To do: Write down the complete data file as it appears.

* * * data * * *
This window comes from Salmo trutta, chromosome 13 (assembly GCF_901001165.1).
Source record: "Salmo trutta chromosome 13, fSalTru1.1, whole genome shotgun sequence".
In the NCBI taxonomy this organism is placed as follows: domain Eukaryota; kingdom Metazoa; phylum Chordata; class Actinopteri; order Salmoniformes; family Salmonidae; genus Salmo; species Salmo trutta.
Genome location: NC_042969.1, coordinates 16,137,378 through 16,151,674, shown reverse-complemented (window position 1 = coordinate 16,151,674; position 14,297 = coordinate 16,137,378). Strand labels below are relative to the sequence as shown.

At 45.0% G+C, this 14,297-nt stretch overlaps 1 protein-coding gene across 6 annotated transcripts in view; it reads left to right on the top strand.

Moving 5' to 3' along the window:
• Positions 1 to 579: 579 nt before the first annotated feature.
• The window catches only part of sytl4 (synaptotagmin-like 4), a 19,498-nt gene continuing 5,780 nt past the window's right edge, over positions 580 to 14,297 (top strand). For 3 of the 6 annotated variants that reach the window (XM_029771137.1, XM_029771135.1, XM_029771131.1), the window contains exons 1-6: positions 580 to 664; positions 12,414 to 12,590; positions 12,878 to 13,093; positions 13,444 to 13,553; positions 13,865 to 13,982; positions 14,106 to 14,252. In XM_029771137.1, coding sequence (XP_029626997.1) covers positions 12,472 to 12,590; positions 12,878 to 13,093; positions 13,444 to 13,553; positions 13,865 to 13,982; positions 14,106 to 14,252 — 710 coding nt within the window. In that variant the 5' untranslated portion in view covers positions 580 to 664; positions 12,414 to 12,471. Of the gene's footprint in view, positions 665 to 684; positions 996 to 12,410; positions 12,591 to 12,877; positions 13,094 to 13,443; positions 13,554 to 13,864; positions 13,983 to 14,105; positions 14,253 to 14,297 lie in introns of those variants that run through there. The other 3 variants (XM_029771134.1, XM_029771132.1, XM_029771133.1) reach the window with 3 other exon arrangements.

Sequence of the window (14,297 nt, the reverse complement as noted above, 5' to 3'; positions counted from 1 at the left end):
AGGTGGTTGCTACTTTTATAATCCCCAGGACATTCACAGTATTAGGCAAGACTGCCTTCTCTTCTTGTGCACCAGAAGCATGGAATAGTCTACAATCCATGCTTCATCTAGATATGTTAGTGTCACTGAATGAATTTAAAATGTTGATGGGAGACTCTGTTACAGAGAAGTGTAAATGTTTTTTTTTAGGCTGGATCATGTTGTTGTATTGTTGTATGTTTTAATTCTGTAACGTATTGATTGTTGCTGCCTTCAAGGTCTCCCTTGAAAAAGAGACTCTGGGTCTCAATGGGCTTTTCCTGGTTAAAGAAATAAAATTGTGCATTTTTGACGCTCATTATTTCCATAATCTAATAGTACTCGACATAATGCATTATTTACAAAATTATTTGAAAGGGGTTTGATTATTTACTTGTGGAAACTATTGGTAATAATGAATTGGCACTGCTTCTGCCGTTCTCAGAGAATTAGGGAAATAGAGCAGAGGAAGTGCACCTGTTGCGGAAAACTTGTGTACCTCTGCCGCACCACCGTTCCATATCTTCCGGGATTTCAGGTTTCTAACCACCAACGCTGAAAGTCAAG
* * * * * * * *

This window comes from Salmo trutta, chromosome 13 (assembly GCF_901001165.1).
Source record: "Salmo trutta chromosome 13, fSalTru1.1, whole genome shotgun sequence".
In the NCBI taxonomy this organism is placed as follows: domain Eukaryota; kingdom Metazoa; phylum Chordata; class Actinopteri; order Salmoniformes; family Salmonidae; genus Salmo; species Salmo trutta.
Genome location: NC_042969.1, coordinates 16,137,378 through 16,151,674, shown reverse-complemented (window position 1 = coordinate 16,151,674; position 14,297 = coordinate 16,137,378). Strand labels below are relative to the sequence as shown.

At 45.0% G+C, this 14,297-nt stretch overlaps 1 protein-coding gene across 6 annotated transcripts in view; it reads left to right on the top strand.

Moving 5' to 3' along the window:
• Positions 1 to 579: 579 nt before the first annotated feature.
• The window catches only part of sytl4 (synaptotagmin-like 4), a 19,498-nt gene continuing 5,780 nt past the window's right edge, over positions 580 to 14,297 (top strand). For 3 of the 6 annotated variants that reach the window (XM_029771137.1, XM_029771135.1, XM_029771131.1), the window contains exons 1-6: positions 580 to 664; positions 12,414 to 12,590; positions 12,878 to 13,093; positions 13,444 to 13,553; positions 13,865 to 13,982; positions 14,106 to 14,252. In XM_029771137.1, coding sequence (XP_029626997.1) covers positions 12,472 to 12,590; positions 12,878 to 13,093; positions 13,444 to 13,553; positions 13,865 to 13,982; positions 14,106 to 14,252 — 710 coding nt within the window. In that variant the 5' untranslated portion in view covers positions 580 to 664; positions 12,414 to 12,471. Of the gene's footprint in view, positions 665 to 684; positions 996 to 12,410; positions 12,591 to 12,877; positions 13,094 to 13,443; positions 13,554 to 13,864; positions 13,983 to 14,105; positions 14,253 to 14,297 lie in introns of those variants that run through there. The other 3 variants (XM_029771134.1, XM_029771132.1, XM_029771133.1) reach the window with 3 other exon arrangements.

Sequence of the window (14,297 nt, the reverse complement as noted above, 5' to 3'; positions counted from 1 at the left end):
AGGTGGTTGCTACTTTTATAATCCCCAGGACATTCACAGTATTAGGCAAGACTGCCTTCTCTTCTTGTGCACCAGAAGCATGGAATAGTCTACAATCCATGCTTCATCTAGATATGTTAGTGTCACTGAATGAATTTAAAATGTTGATGGGAGACTCTGTTACAGAGAAGTGTAAATGTTTTTTTTTAGGCTGGATCATGTTGTTGTATTGTTGTATGTTTTAATTCTGTAACGTATTGATTGTTGCTGCCTTCAAGGTCTCCCTTGAAAAAGAGACTCTGGGTCTCAATGGGCTTTTCCTGGTTAAAGAAATAAAATTGTGCATTTTTGACGCTCATTATTTCCATAATCTAATAGTACTCGACATAATGCATTATTTACAAAATTATTTGAAAGGGGTTTGATTATTTACTTGTGGAAACTATTGGTAATAATGAATTGGCACTGCTTCTGCCGTTCTCAGAGAATTAGGGAAATAGAGCAGAGGAAGTGCACCTGTTGCGGAAAACTTGTGTACCTCTGCCGCACCACCGTTCCATATCTTCCGGGATTTCAGGTTTCTAACCACCAACGCTGAAAGTCAAG